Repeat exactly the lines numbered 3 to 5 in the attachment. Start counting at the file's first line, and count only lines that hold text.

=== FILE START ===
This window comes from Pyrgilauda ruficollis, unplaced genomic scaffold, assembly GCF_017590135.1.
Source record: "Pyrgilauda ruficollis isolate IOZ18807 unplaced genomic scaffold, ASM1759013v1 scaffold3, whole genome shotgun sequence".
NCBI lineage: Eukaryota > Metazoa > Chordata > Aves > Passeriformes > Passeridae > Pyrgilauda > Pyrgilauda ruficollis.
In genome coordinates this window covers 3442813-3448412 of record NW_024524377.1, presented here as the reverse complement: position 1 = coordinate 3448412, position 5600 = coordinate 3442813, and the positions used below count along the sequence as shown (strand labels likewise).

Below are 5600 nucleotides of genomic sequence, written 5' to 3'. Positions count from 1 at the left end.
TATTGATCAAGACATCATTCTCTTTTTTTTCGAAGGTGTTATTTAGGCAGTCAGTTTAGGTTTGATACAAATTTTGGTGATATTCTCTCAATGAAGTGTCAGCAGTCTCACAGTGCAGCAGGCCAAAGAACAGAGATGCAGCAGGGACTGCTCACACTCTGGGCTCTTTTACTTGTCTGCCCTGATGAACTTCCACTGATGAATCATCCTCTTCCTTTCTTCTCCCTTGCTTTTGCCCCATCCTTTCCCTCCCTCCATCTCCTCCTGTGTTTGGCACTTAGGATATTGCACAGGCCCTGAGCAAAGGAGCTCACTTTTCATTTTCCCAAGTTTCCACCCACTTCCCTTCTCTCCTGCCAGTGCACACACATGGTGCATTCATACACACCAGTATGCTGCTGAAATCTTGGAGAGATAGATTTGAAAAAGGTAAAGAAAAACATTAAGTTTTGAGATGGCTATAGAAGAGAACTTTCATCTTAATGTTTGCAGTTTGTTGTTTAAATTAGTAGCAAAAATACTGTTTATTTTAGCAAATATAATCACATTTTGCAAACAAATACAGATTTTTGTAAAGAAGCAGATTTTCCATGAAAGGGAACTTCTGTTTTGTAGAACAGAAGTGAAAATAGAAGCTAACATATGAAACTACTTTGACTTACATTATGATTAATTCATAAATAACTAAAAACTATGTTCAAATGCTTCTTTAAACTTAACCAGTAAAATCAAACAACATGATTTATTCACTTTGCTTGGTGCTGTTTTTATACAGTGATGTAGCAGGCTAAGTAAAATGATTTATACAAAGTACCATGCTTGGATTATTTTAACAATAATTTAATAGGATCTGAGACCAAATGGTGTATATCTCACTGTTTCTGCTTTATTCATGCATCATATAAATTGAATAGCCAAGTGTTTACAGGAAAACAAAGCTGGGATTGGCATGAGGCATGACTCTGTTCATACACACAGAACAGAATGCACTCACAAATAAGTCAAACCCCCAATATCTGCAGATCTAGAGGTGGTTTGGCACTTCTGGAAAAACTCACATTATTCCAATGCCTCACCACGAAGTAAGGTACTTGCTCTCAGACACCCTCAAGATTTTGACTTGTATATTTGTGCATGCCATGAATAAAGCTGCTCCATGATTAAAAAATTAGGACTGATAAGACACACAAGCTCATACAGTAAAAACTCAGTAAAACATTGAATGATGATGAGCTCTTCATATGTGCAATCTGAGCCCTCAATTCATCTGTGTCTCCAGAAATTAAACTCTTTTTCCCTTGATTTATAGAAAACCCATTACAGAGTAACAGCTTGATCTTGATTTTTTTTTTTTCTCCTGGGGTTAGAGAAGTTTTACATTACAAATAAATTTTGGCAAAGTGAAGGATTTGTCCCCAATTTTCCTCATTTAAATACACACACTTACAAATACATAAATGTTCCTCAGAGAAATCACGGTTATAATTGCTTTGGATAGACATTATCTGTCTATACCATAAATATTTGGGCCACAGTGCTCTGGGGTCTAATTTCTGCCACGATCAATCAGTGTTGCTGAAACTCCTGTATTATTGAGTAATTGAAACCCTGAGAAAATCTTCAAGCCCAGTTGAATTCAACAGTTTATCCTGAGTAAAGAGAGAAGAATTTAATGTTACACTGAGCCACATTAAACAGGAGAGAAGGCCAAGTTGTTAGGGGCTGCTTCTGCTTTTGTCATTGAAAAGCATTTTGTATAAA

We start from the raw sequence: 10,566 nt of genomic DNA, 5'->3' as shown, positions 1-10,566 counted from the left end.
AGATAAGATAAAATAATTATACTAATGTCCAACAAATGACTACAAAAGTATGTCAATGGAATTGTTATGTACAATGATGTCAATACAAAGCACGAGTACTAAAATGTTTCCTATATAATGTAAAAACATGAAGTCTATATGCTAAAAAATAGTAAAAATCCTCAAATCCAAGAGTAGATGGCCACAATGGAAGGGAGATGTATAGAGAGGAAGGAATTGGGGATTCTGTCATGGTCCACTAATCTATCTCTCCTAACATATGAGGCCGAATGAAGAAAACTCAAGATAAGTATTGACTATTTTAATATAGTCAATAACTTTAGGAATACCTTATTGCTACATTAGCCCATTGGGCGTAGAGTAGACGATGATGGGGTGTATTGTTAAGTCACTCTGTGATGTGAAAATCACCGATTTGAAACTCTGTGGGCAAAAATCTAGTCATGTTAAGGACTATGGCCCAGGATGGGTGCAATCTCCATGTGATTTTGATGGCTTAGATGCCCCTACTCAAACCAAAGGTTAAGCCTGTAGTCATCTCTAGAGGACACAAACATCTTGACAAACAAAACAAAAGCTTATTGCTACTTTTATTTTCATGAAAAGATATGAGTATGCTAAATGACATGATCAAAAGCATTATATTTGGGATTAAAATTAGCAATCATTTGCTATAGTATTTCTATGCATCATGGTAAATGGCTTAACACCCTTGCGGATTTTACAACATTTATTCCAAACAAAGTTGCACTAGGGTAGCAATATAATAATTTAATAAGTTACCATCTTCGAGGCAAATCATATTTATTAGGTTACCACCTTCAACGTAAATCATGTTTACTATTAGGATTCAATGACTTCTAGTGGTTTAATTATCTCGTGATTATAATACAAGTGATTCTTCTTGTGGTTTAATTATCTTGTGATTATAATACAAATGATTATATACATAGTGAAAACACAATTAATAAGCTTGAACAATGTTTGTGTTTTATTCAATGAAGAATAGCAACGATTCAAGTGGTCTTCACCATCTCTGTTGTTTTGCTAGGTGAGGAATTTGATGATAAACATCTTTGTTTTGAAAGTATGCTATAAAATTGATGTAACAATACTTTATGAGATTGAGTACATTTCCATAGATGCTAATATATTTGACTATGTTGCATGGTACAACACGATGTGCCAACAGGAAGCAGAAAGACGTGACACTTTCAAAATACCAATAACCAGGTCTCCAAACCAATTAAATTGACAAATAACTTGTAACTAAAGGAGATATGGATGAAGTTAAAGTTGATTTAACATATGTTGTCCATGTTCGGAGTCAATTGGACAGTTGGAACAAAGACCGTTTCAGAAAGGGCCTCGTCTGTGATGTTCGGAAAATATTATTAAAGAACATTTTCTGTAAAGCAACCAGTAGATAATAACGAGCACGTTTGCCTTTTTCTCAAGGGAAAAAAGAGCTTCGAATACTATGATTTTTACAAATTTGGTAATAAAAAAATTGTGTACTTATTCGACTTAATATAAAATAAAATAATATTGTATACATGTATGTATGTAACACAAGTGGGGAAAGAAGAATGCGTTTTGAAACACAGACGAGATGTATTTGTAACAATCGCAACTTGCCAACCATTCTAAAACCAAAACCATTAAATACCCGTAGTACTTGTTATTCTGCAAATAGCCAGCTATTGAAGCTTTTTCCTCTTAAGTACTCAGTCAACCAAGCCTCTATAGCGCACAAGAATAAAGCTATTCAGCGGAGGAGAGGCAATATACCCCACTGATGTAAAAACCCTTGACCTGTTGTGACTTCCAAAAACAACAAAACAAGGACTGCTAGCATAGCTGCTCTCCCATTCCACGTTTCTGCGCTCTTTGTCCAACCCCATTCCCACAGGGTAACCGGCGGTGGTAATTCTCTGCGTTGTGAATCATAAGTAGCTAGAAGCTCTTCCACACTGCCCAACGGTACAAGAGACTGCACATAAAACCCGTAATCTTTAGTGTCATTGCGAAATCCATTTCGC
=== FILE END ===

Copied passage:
NCBI lineage: Eukaryota > Metazoa > Chordata > Aves > Passeriformes > Passeridae > Pyrgilauda > Pyrgilauda ruficollis.
In genome coordinates this window covers 3442813-3448412 of record NW_024524377.1, presented here as the reverse complement: position 1 = coordinate 3448412, position 5600 = coordinate 3442813, and the positions used below count along the sequence as shown (strand labels likewise).

Below are 5600 nucleotides of genomic sequence, written 5' to 3'. Positions count from 1 at the left end.